Tracing Dependencies and Generating Dependency Graphs

I'm looking at gathering dependency graphs for builds that use Swift Package Manager. I'd like to know what dependencies went into a build so they can be tracked for security reasons. This is similar to how a tool like Xray collects dependency information for a build, and then can watch for known exploits on library dependencies.

I'm finding there isn't a great way to collect what dependencies went into a build:

  • Swift Package's "show-dependencies" subcommand works great, but it only works on Swift packages. I don't think there is a corresponding option for xcodebuild when the final build is an Xcode project. I'm also not sure how archivable or parsable this output is (especially if xcodebuild introduces it's own version with different output.)
  • The manifest file also seems like a good option. Both Xcode and Swift packages maintain this file. But it only captures (I think) dependency state one level deep. If project A depends on library B, and library B depends on library C, only the state of library B is captured. I don't know what version of library C was used for the build.

Has anyone else found a good method or tooling for archiving the state of dependencies for a build?

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The Package.resolved file should work for this.

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Thanks, sorry, I realized in my original post I used the term "manifest" when I really meant the Package.resolved file.

The issue with Package.resolved I'm seeing is it seems to only capture dependencies one level deep. So if I depend on LibraryA, and LibraryA depends on LibraryB, I won't capture what version of LibraryB was used.

At least that seems to be how it's behaving in the few projects I have with multi level dependencies.

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swift package show-dependencies shows recursive dependencies. For example, here's the output for the dealer example package.

$ swift package show-dependencies --format json
{
  "name": "dealer",
  "url": "https://github.com/apple/example-package-dealer",
  "version": "unspecified",
  "path": "example-package-dealer",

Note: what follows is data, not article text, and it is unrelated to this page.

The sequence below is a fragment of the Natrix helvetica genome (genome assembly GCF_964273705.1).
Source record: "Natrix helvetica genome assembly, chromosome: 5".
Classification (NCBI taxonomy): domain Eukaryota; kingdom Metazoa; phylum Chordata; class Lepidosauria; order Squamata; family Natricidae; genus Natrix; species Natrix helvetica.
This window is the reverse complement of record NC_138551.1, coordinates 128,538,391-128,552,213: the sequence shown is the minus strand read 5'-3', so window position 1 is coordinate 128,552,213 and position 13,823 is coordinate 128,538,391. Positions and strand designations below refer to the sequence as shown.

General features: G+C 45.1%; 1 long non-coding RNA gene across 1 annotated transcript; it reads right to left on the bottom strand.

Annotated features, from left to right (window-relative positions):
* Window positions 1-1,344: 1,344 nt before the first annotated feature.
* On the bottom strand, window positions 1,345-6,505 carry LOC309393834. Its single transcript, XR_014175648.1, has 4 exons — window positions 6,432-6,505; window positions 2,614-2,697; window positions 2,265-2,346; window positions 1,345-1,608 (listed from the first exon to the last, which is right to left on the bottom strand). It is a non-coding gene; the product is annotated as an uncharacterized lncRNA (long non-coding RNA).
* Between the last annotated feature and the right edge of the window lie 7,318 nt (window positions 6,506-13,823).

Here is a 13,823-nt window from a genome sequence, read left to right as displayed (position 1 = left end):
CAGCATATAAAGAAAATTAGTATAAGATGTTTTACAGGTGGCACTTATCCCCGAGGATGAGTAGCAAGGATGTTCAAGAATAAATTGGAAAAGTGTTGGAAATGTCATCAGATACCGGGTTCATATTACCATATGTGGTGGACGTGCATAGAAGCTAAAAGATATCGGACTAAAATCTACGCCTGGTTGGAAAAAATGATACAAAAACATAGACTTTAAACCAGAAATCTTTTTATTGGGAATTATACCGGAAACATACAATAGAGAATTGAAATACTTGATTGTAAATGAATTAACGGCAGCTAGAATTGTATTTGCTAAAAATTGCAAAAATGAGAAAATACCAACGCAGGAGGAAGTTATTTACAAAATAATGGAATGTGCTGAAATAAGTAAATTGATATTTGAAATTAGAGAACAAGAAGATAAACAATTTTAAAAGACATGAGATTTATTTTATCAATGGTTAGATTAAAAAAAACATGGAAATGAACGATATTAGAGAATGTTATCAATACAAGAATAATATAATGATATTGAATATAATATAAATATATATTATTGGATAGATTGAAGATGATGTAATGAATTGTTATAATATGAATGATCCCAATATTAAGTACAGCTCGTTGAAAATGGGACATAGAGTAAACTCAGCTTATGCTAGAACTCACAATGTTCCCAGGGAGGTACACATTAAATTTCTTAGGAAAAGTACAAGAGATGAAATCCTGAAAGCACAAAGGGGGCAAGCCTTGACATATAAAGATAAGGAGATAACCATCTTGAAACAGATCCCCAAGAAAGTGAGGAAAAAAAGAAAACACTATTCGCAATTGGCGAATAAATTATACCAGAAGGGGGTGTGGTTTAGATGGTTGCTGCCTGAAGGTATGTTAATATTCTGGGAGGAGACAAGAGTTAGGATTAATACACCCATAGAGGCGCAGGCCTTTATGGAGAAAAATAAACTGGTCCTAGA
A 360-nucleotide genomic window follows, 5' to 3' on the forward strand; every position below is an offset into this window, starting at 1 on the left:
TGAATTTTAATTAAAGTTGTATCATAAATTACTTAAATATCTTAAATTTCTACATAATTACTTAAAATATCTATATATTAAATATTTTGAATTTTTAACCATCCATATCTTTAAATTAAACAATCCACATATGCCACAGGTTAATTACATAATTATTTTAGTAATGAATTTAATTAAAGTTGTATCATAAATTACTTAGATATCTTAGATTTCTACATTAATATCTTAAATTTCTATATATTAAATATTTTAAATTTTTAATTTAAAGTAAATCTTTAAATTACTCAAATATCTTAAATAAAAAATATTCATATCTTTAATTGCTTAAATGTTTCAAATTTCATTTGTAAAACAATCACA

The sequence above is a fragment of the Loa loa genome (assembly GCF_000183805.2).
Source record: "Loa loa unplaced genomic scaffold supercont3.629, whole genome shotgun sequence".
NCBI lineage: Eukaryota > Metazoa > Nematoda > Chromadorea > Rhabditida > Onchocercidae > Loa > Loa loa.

"dependencies": [
    {
      "name": "DeckOfPlayingCards",
      "url": "https://github.com/apple/example-package-deckofplayingcards.git",
      "version": "3.0.4",
      "path": ".build/checkouts/example-package-deckofplayingcards",
      "dependencies": [
        {
          "name": "FisherYates",
          "url": "https://github.com/apple/example-package-fisheryates.git",
          "version": "2.0.6",
          "path": ".build/checkouts/example-package-fisheryates",
          "dependencies": [

          ]
        },
        {
          "name": "PlayingCard",
          "url": "https://github.com/apple/example-package-playingcard.git",
          "version": "3.0.5",
          "path": ".build/checkouts/example-package-playingcard",
          "dependencies": [

          ]
        }
      ]
    }
  ]
}

But like you said, this is incomplete, as it only includes Swift dependencies.

I recently used that to generate a software bill of materials for Swift projects in spdx-sbom-generator. With the latest Executive Order on Cybersecurity, there's a lot of work being done on SBOMs, which have to do with the traceability part of what you're looking for.

Beyond that, my role at GitHub is focused on improving the experience for Swift developers across the platform, including integration with Dependabot, the Security Advisories, and the dependency graph. Feel free to reach out and let me know more about your use case, and how we might work together to improve tooling across the Swift ecosystem. :smiley:

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Thanks. This looks like a helpful start. I don't think there is a way to run the command against xcodeprojs that use Swift dependencies. But this data is exactly the sort of thing I'm looking for.

The concerns I'm dealing with are security related as well. But the Swift tooling is not quite where other dependency manages like Nuget and NPM are at. (Which is fine, Swift is pretty young!)